terrorism. We share the goals and tenets of the ``System 
Security Awareness for Transit Employees'' training course that 
was developed by the Federal Transit Administration and the 
National Transit Institute at Rutgers University. That 
excellent course, crafted in 2002, provided a very professional 
program to provide training and relevant materials to transit 
operators and other front-line employees.
    To effectively educate our employees at the LACMTA, we have 
also borrowed the best practices from some of the top transit 
systems in North America. New York Metropolitan Transportation 
Authority's ``See Something, Say Something'' Program is but one 
example. The Washington Metropolitan Transportation Authority's 
commitment to raise public and employee awareness of possible 
terrorist threats is yet another fine example of a program with 
an appropriate focus.
    The LACMTA has provided training for over 9,000 of our 
employees in situational awareness. This encompasses the who, 
what, why, where and how of dealing with unattended packages 
and suspicious behaviors.
    Our agency has also involved our law enforcement and 
security teams in a highly visible program of public engagement 
in which our deputy sheriffs move in, and through, our 
stations, trains and buses, making our customers aware of their 
presence through personal contact.
    We recognize that to conduct such comprehensive employee 
training and public awareness programs entails major costs, 
both in terms of labor and materials. Yet, the LACMTA views 
these programs as a proper investment in its employees as well 
as a major hardening effort by our agency against possible 
terrorist threats.
    When the attacks on London's mass transit system occurred 
on the 7th and 21st of this month, our previous and ongoing 
training regimen gave us, and will continue to give us, the 
capability to initiate an immediate and forceful response. That 
response is in place today on our expansive rail and bus 
networks even as I share this testimony with you.
    Protecting a service area that spans 1,433 square miles is 
no simple task for the employees of the LACMTA. The fact that 
they have the training and know-how in responding to a possible 
terrorist incident gives them the confidence to assure the 
general public that all possible measures are being undertaken 
to protect their welfare.
    Thank you for providing me the opportunity to share this 
information on behalf of the LACMTA with members of this 
distinguished subcommittee.
    [The statement of Mr. Lennon follows:]

                  Prepared Statement of Paul J. Lennon

    Thank you Chairman King, Congressman Pascrell and Members of 
thesubcommittee for providing the Los Angeles County Metropolitan 
Transportation Authority (LACMTA) an opportunity to discuss the key 
role training playsin effectively responding to a terrorist attack on a 
mass transit property.
    On January 26, 2005 a tragic rail incident occurred in the Los 
Angeles area. The accident was the deadliest passenger rail incident in 
the United States since 1999, killing 11 and injuring over 180 
individuals. The accident, it would be later be found, was caused by a 
deranged individual and not a terrorist--but its effects were just as 
devastating as the attacks the rocked London on July 7, 2005.
    The response to the January 26th train disaster by the City of Los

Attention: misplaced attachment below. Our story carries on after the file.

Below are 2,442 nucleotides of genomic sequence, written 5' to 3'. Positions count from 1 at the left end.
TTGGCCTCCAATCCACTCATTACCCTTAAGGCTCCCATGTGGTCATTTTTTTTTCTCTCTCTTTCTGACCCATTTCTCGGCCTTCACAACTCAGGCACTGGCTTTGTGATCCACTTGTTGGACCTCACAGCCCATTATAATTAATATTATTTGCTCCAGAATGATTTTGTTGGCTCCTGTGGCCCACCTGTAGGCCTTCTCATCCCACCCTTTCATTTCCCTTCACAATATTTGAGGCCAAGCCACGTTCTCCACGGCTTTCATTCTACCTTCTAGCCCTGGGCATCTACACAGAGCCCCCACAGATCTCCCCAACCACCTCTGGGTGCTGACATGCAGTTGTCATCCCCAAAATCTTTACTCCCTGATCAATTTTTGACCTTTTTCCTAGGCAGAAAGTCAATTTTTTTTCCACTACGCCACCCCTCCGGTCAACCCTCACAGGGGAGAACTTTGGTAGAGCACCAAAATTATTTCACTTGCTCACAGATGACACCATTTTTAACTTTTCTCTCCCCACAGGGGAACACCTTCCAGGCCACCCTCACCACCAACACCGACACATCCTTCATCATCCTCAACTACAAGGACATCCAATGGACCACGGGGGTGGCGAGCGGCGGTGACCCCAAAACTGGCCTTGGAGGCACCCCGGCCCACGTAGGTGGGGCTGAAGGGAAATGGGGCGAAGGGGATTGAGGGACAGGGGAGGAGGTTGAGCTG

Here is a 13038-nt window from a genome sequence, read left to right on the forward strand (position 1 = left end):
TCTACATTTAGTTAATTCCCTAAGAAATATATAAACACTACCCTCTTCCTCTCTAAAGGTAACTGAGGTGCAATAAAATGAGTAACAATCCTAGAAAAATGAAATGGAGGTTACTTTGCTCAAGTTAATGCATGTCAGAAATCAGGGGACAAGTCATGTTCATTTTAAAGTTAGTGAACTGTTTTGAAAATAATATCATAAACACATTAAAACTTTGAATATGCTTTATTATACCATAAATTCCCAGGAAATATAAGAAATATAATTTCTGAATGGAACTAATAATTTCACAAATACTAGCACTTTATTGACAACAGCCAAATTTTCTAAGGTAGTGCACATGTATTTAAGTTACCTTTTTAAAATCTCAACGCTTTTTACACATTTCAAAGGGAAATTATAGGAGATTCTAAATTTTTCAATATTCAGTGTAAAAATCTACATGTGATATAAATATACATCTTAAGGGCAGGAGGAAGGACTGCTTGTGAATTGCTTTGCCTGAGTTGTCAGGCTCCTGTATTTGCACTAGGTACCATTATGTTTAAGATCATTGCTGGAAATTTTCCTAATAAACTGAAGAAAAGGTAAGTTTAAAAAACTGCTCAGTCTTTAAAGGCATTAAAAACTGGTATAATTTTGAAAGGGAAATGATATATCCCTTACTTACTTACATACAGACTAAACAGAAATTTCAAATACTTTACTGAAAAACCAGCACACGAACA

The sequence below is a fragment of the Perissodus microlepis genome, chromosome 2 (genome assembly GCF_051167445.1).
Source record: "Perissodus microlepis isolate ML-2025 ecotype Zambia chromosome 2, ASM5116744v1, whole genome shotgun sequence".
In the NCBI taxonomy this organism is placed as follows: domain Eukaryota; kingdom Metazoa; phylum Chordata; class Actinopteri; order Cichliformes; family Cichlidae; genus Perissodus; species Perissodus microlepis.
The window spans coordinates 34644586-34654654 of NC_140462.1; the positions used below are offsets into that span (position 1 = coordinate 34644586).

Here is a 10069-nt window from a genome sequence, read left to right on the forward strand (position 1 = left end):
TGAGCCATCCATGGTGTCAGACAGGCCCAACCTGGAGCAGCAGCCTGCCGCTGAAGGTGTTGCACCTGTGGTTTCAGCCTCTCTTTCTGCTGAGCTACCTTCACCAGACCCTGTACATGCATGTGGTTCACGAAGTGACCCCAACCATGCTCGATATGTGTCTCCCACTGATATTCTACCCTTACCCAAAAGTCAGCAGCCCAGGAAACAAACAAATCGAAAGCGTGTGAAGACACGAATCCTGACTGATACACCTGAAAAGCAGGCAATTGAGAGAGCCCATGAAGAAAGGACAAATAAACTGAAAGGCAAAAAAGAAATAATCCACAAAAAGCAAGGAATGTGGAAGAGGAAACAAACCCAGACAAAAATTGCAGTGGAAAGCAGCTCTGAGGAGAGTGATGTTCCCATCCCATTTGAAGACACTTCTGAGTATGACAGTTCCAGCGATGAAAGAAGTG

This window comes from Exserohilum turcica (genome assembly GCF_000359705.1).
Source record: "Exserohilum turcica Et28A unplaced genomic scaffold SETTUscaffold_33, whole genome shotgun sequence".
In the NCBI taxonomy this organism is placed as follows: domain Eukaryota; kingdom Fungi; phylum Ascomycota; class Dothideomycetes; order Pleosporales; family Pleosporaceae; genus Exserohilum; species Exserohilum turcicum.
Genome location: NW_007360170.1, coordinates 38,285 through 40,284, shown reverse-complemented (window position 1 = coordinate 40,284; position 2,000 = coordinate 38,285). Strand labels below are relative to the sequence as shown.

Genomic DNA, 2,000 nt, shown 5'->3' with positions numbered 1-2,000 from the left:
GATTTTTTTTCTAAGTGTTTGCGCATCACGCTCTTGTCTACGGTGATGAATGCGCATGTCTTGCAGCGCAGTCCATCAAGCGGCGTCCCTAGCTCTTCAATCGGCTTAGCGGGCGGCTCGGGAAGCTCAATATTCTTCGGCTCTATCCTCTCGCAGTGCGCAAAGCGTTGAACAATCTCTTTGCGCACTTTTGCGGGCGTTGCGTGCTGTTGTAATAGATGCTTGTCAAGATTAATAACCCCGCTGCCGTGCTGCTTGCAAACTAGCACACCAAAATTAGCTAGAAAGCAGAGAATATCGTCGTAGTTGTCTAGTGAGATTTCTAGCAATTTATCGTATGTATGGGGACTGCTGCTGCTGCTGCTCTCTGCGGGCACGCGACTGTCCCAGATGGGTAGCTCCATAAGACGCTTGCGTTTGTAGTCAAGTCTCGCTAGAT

Angeles, my agency, the City of Glendale's first responders and 
numerous other emergency first-responders was immediate, positive and 
overwhelming. Within five minutes the first triage unit was set up and 
a host of other support services were put into place only moments 
later.
    The reason I cite the January 26th rail accident is simple. That 
tragic event provides a vivid illustration, which is fresh in my mind 
and those of my fellow transit security colleagues, that training to 
respond to a terrorist attack is vital. In fact, to ensure a rapid and 
effective response in the event of a terrorist attack on one of our 
rail cars, our buses or one of our hundreds of stations or facilities 
in Los Angeles County, training is not merely an option, it is 
mandatory.
    We train at my agency to make mistakes, so we do not make mistakes 
when our exercises go from the comfort of a table-top drill to a real 
world terrorist attack.
    Today I would like to share with members of this subcommittee 
several of the training techniques that the LACMTA has successfully 
used to prepare ourselves for a terrorist attack, like that which 
struck London earlier this month or earlier attacks on mass transit 
properties in Moscow and Madrid.
    The key part of our agency's training program focuses on preparing 
to respond and preparing to prevent.
    First, we are focused on enhancing our interaction and coordination 
with our security partners at the Los Angeles County Sheriff's 
Department and with all other law enforcement and first responder 
agencies with jurisdiction within Los Angeles County. We can have the 
largest security force, with the most modern equipment, but if they are 
not seamlessly communicating, coordinating and controlling our security 
and first responder assets, then we are not exercising command over any 
given threat.
    In point of fact, the lack of such coordination does not do proper 
justice to the talent and technologies that are brought to play under 
such scenarios.
    With respect to my comment that we prepare to respond, it is for 
this reason that the LACMTA has a robust training program that conducts 
major interagency threat-focused security exercises. Our training 
regimen includes both table-top and very realistic, on-ground, 
simulations and exercises.